# Suppose that the function T has period 7 and that T(0)=3

Suppose that the function T has period 7 and that T(0)=3.

Explain why T(-30)=T(40)?

Is it normal that teacher just tells you to read stuff in book and then do your homework, without explaining it? She was "teaching" some stupid stuff about graphing f(x)=(x-1)^2 + 2, which they teach you in Alg I and then gives you questions about periodic equations. Last two days one girl and me were the only ones to be able to do the homework. Related Introductory Physics Homework Help News on Phys.org
LeonhardEuler
Gold Member
If a function has a period, that means it repeats. Since the period is seven, that means that T(0)=T(7)=T(14)=... and that T(1)=T(8)=T(15)=.... In general it means that whatever value the function has at "a", it will have the same value at "a+7", "a+14", and so on. Do you see the solution now?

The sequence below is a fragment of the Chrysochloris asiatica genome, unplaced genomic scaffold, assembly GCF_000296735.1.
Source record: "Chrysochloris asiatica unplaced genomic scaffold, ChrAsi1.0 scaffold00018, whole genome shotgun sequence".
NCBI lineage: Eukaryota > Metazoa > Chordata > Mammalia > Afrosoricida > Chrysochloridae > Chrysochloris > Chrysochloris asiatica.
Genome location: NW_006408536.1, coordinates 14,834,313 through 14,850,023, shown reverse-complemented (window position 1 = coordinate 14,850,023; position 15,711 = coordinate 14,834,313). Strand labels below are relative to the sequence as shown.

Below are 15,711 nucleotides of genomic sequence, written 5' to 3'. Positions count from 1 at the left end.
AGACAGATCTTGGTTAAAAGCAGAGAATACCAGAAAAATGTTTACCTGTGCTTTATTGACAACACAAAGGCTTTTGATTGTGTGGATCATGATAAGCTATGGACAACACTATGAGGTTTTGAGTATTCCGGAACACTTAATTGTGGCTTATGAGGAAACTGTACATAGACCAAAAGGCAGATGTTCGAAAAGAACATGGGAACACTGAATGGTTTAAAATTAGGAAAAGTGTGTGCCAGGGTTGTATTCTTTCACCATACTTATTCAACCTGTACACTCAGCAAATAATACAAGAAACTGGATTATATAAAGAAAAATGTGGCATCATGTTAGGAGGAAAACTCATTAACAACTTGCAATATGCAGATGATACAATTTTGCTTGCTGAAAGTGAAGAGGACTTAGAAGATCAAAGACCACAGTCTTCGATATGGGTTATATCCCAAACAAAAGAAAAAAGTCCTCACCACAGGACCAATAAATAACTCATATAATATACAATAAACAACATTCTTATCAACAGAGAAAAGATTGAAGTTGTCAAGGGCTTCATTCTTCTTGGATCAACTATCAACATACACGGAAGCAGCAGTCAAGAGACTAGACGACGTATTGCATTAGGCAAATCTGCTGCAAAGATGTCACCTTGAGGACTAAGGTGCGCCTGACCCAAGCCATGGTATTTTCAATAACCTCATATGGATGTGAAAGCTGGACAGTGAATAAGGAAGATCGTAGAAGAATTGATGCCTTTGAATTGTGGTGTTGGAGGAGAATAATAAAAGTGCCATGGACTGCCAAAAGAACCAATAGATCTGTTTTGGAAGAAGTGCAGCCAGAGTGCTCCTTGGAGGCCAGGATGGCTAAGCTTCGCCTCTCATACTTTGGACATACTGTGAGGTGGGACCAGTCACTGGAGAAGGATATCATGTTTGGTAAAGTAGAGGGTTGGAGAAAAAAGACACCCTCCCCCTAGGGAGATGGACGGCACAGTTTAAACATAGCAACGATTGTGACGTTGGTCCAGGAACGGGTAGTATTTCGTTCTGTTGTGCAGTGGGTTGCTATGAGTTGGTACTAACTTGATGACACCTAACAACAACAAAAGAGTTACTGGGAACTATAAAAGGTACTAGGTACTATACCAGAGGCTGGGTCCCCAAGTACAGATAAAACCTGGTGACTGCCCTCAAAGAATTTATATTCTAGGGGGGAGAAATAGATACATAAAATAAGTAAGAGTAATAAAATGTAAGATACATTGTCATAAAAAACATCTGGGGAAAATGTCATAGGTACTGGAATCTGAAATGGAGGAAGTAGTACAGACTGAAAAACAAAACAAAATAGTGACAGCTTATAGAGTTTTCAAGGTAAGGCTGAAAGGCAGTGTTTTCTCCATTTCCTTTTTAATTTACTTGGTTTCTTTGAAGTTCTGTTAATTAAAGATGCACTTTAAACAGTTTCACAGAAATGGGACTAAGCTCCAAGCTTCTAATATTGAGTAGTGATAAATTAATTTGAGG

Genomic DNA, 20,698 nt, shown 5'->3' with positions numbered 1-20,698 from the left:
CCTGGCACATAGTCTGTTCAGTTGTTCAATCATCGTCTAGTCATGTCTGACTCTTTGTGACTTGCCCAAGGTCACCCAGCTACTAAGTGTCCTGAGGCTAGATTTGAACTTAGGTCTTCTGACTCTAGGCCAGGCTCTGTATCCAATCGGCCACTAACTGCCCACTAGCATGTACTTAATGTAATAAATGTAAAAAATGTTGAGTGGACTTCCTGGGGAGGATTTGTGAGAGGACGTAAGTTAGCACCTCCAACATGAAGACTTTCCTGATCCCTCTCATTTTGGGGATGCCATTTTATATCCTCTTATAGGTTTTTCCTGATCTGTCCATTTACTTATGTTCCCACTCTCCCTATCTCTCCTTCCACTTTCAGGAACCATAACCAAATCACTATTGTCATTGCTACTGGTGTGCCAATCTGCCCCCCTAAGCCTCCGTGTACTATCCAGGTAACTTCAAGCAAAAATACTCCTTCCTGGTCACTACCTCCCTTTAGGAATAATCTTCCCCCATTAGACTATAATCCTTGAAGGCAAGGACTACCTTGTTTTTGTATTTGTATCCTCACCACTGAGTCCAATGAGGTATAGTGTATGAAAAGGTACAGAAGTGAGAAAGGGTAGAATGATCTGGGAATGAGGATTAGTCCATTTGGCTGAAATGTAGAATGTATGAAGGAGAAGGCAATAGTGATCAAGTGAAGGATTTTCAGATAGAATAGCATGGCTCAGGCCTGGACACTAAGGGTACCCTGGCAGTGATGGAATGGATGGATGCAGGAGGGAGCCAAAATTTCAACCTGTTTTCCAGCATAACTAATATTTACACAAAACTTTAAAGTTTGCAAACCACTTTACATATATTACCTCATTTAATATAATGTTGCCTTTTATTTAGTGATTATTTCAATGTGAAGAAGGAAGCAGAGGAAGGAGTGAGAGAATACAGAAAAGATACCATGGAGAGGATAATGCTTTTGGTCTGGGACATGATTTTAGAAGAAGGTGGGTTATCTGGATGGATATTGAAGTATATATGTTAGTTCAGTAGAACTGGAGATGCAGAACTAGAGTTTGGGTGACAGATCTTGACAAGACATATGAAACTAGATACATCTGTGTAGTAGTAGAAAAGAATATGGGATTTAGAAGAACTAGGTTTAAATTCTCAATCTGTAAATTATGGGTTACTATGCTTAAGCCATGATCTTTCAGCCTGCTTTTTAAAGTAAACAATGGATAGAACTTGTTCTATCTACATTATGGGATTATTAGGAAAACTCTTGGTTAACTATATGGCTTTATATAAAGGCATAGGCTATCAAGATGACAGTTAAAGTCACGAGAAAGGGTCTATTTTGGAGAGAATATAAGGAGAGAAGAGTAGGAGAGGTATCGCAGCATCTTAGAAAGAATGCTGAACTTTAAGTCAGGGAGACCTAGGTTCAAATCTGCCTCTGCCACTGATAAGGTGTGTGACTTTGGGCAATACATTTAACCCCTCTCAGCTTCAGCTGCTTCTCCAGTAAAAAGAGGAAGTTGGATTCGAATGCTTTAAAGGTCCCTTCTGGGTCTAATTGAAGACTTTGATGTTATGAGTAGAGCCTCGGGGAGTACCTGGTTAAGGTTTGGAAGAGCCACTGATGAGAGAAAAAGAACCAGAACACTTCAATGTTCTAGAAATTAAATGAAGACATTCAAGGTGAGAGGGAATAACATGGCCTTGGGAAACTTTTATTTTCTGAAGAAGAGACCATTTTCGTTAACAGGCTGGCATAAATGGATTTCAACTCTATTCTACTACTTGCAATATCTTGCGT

Doc Al
Mentor
What's the meaning of period? If the period is 7 (as given), what can you say about T(x) compared to T(x +7)?

I understand that every 7 the function repeats. But if I go 7 in positive and 7 in negative direction then I should have T(40)=T(-40) or T(30)=T(-30). Or am I missing something?

O damn. I got it. My bad. Thanks for help.

Doc Al
Mentor
You're missing something. Complete this list:
T(-30) = T(-30 + 7) [which is T(-23)] = T(-23 +7) ... and so on...

Shame on me. I calculated that there are 50 numbers between -30 and 40. I guess I'm to pised off.

HallsofIvy